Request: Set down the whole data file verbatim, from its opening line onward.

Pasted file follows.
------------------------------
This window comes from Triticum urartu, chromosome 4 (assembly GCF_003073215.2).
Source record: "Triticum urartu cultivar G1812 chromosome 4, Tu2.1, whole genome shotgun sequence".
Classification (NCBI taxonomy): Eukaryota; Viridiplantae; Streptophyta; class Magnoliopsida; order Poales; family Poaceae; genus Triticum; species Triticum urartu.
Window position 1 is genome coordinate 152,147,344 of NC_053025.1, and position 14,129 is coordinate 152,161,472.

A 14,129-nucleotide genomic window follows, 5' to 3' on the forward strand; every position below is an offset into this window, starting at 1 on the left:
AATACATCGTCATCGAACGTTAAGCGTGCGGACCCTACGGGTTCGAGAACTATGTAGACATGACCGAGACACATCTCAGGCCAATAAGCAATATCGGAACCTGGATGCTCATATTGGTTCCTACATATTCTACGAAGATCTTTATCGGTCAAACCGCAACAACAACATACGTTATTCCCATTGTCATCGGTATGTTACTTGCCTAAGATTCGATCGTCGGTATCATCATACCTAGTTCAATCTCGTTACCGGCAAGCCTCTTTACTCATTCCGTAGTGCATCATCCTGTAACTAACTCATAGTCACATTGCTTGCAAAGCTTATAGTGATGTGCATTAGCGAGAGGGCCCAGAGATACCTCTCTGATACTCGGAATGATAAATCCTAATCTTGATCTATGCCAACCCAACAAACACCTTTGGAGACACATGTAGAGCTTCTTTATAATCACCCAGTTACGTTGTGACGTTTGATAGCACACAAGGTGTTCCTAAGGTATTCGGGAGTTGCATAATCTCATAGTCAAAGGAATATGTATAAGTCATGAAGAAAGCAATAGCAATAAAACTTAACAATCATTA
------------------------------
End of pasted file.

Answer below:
This window comes from Triticum urartu, chromosome 4 (assembly GCF_003073215.2).
Source record: "Triticum urartu cultivar G1812 chromosome 4, Tu2.1, whole genome shotgun sequence".
Classification (NCBI taxonomy): Eukaryota; Viridiplantae; Streptophyta; class Magnoliopsida; order Poales; family Poaceae; genus Triticum; species Triticum urartu.
Window position 1 is genome coordinate 152,147,344 of NC_053025.1, and position 14,129 is coordinate 152,161,472.

A 14,129-nucleotide genomic window follows, 5' to 3' on the forward strand; every position below is an offset into this window, starting at 1 on the left:
AATACATCGTCATCGAACGTTAAGCGTGCGGACCCTACGGGTTCGAGAACTATGTAGACATGACCGAGACACATCTCAGGCCAATAAGCAATATCGGAACCTGGATGCTCATATTGGTTCCTACATATTCTACGAAGATCTTTATCGGTCAAACCGCAACAACAACATACGTTATTCCCATTGTCATCGGTATGTTACTTGCCTAAGATTCGATCGTCGGTATCATCATACCTAGTTCAATCTCGTTACCGGCAAGCCTCTTTACTCATTCCGTAGTGCATCATCCTGTAACTAACTCATAGTCACATTGCTTGCAAAGCTTATAGTGATGTGCATTAGCGAGAGGGCCCAGAGATACCTCTCTGATACTCGGAATGATAAATCCTAATCTTGATCTATGCCAACCCAACAAACACCTTTGGAGACACATGTAGAGCTTCTTTATAATCACCCAGTTACGTTGTGACGTTTGATAGCACACAAGGTGTTCCTAAGGTATTCGGGAGTTGCATAATCTCATAGTCAAAGGAATATGTATAAGTCATGAAGAAAGCAATAGCAATAAAACTTAACAATCATTA